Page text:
• Create a downtime channel. It can hold conversations on anything your team members are interested in, such as hobbies, world affairs, or sports. 
  • Dedicate 10 or 5 minutes of each meeting for personal topics. Ask your colleagues about their weekend plans or the films they recently watched.
  • Plan team-building activities. Who says that you have to gather on-site to have a team building? The virtual environment could work just as well. Bring your team together for trivia nights or wine tasting, and don't forget to bring your good mood!
  • Coffee breaks. Plan a video-meeting dedicated to drinking coffee and chatting. You can also catch up while eating lunch or snacks virtually. 

We’ve also shared some icebreakers and energizers for remote meetings in our blog post – check it out for more ideas. 

Demonstrate recognition and appreciation

When we work virtually, it may feel much harder to be noticed for the hard work. Thus, it's a task of a team leader to make sure that the rest of the team feels appreciated for achieved goals and contributions. 

Incorporating more appreciation and gratitude into your virtual team's routine is easy. According to a survey, 85% of employees say that a simple "thank you" for their efforts is enough. So why not take some time during your meetings to thank your team for the goals they achieved that week?

This simple act of gratitude can boost engagement work satisfaction and increase retention. It also serves as valuable feedback for the team. 

Make sure that all meetings have a clear purpose

Before you book a time slot for a meeting in your team's calendar, take a moment to consider why you need this meeting. When a team works remotely, it's easy to get carried away with meetings. After all, it's one of the most comfortable ways to get in touch. However, too many meetings can be overwhelming, and the lack of a clear purpose can make the meeting feel like a waste of time. 

To avoid this, detail the focus of each meeting. Do you need to discuss specific results, or do you have a problem to solve? List goals and expectations and present the meeting agenda to your team in advance. 

Then think about the medium. Call or email your colleagues instead of setting up a video-conference when possible. 

Finally, consider who will participate in the meeting and why you need them there. And, of course, make sure to consider the different time zones if you work in an international team. 

Implement the right tools 

Virtual teams rely on various tools and software to foster communication. That's why only having an emailing service is not enough. 

The best communication software has these key functions:

  • Integration. If you're using many different tools, the ability to integrate them with each other comes in handy.
  • Easy setup. Onboarding new people can be a challenge, especially if newcomers aren't familiar with the tools your organization prefers. Virtual teams should focus on picking the tools that have a fast and easy setup.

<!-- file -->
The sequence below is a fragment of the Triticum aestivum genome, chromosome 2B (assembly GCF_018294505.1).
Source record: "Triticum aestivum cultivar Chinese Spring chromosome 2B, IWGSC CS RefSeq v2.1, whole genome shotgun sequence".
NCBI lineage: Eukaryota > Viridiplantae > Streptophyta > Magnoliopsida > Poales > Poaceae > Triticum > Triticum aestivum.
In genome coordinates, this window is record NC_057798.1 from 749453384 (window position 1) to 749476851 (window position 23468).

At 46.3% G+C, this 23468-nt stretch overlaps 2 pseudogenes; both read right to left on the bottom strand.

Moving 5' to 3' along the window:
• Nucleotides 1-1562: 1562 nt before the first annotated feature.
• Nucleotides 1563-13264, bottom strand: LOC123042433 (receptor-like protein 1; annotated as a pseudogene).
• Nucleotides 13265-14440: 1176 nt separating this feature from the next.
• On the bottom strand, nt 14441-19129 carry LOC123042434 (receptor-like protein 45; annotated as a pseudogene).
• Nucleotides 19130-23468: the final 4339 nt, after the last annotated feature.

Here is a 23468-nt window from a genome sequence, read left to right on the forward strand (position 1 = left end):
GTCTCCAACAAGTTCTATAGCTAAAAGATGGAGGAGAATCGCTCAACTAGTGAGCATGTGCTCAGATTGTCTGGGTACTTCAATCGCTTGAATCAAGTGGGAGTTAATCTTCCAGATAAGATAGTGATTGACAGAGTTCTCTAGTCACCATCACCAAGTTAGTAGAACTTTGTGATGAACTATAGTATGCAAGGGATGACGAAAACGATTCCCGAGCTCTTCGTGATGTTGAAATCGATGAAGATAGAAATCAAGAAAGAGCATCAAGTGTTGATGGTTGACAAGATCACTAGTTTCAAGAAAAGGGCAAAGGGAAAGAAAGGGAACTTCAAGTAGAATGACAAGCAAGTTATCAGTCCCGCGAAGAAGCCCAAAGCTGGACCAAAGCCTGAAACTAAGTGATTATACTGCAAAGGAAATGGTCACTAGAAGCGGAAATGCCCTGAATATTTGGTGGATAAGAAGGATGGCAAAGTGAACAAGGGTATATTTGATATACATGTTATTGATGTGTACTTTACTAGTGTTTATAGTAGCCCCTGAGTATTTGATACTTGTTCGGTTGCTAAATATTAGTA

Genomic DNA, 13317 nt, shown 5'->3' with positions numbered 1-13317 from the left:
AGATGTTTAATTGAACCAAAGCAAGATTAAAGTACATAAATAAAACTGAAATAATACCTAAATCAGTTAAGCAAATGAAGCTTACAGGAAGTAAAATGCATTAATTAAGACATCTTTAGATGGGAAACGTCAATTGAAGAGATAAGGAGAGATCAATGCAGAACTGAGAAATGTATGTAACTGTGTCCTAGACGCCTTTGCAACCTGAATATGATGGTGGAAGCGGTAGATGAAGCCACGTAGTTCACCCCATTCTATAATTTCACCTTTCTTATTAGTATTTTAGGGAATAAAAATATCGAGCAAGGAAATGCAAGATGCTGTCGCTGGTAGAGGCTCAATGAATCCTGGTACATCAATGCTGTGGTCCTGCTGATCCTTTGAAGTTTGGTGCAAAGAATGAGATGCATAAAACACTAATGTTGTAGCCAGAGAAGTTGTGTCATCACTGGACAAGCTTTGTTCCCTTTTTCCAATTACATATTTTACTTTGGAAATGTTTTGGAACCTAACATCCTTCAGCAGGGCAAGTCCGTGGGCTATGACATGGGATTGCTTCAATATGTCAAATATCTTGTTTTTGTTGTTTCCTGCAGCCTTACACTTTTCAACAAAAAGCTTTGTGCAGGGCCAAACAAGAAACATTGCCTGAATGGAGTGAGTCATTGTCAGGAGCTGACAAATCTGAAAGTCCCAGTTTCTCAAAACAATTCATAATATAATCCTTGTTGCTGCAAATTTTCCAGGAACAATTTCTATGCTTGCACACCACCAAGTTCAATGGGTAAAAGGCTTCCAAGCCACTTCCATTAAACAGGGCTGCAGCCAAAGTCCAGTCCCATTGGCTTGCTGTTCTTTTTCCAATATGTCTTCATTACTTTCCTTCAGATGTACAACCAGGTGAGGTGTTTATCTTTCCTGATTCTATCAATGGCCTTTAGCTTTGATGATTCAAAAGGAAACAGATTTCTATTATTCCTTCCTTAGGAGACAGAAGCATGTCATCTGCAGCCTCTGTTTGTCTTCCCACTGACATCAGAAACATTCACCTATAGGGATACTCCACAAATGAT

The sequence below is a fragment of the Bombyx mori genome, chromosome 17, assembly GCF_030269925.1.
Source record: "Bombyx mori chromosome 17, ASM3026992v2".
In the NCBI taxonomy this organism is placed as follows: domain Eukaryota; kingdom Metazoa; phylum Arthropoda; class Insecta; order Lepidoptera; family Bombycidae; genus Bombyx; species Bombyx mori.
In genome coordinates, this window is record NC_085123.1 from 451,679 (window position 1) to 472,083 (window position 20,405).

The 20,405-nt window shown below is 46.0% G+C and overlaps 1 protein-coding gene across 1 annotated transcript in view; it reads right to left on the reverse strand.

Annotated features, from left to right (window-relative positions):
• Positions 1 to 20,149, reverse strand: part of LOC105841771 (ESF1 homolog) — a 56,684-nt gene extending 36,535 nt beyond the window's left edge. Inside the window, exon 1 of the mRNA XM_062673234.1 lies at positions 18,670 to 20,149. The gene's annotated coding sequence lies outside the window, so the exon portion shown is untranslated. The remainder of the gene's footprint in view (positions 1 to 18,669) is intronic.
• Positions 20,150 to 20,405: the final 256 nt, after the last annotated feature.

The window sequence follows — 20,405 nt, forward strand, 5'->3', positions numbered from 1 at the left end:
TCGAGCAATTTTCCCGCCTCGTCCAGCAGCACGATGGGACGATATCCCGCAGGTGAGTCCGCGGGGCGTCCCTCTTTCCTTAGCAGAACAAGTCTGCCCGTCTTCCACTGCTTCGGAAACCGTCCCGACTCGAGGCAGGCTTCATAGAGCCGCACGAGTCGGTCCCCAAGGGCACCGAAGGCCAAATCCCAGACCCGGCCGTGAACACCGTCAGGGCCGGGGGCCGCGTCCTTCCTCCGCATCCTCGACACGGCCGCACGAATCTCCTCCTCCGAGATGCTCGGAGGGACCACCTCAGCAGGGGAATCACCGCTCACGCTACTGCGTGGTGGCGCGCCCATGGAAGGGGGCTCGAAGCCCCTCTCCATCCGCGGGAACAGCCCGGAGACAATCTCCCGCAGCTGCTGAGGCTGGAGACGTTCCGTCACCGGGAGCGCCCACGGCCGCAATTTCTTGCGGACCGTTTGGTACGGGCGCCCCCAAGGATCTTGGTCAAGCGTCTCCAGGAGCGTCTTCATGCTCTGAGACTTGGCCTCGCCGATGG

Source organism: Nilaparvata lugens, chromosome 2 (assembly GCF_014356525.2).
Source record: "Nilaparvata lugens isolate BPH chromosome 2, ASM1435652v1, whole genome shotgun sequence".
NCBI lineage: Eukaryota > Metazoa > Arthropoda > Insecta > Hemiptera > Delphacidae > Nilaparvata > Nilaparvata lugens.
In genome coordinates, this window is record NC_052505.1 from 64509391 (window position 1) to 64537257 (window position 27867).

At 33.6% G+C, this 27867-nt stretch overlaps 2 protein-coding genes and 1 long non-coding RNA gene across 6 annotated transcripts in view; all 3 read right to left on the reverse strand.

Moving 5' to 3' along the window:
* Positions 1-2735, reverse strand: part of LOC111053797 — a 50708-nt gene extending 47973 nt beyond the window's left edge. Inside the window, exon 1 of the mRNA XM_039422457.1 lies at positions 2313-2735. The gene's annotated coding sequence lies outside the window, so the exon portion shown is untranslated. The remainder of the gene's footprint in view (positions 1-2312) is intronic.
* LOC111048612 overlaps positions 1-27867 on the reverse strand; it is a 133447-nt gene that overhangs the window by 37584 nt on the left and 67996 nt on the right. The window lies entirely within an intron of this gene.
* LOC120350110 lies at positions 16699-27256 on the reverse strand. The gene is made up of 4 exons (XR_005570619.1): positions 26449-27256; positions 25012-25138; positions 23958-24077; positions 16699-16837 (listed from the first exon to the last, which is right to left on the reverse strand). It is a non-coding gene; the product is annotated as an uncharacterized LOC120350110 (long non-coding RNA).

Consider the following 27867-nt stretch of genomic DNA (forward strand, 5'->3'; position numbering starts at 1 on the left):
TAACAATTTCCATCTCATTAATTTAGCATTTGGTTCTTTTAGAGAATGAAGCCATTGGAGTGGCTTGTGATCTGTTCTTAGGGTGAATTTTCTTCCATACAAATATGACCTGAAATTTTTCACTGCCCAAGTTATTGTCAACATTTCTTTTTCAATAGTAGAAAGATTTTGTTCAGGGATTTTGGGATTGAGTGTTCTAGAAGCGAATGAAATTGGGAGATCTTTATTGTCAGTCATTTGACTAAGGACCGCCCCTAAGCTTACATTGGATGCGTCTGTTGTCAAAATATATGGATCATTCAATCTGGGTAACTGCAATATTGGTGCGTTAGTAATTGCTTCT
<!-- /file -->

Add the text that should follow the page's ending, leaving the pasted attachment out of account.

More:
• Scalability. The best tools allow you to grow and shrink your team when needed quickly. 
  • Designed for remote work. If your team members come from various parts of the world, focus on software that has minimal requirements. Good tools allow users to connect no matter where they live and what device they are using.
  • Security. Cyberattacks happen often, so it's vital to choose the tool that implements sophisticated security measures
  • Client-focused. Pick tools that have fast and efficient customer support – this way, technical issues won’t compromise your workflow.
Infographic on ways to improve communication in virtual teams

6 ways to improve communication in virtual teams

How Interactio can improve communication in your virtual team

Multilingual teams may seem like a breeding ground for communication issues. But the truth is, you don't have to speak the same language to understand each other. 

“How come?” you may ask. With the help of a professional interpreter, who makes sure no language barriers are in place. In real-time. 

If it’s a business meeting – an interpreter can help you negotiate, present ideas, and share knowledge in any language your team prefers. So, bringing an interpreter to a meeting would not only improve communication but also help to achieve better business meeting outcomes.

However, hiring an interpreter can be a challenge. You will need to assess their qualifications and find a suitable platform. Spoiler alert: using a random video-conferencing platform may compromise the quality! But don't worry, we are here to help. At Interactio, we connect teams from different linguistic backgrounds by offering top-notch interpreting services. 

We gathered a highly qualified community of interpreters trained to use our remote simultaneous interpretation platform. On top of that, our in-house technical support is readily available during each meeting. 

Our platform combines the functionalities necessary for an effective video-conferencing platform. You can send messages in the chat, share files, present your screen – all while listening to the interpretation in any language, even the rarest ones! 

Are you ready to improve communication in your virtual team? 

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Published on

Jan 31, 2022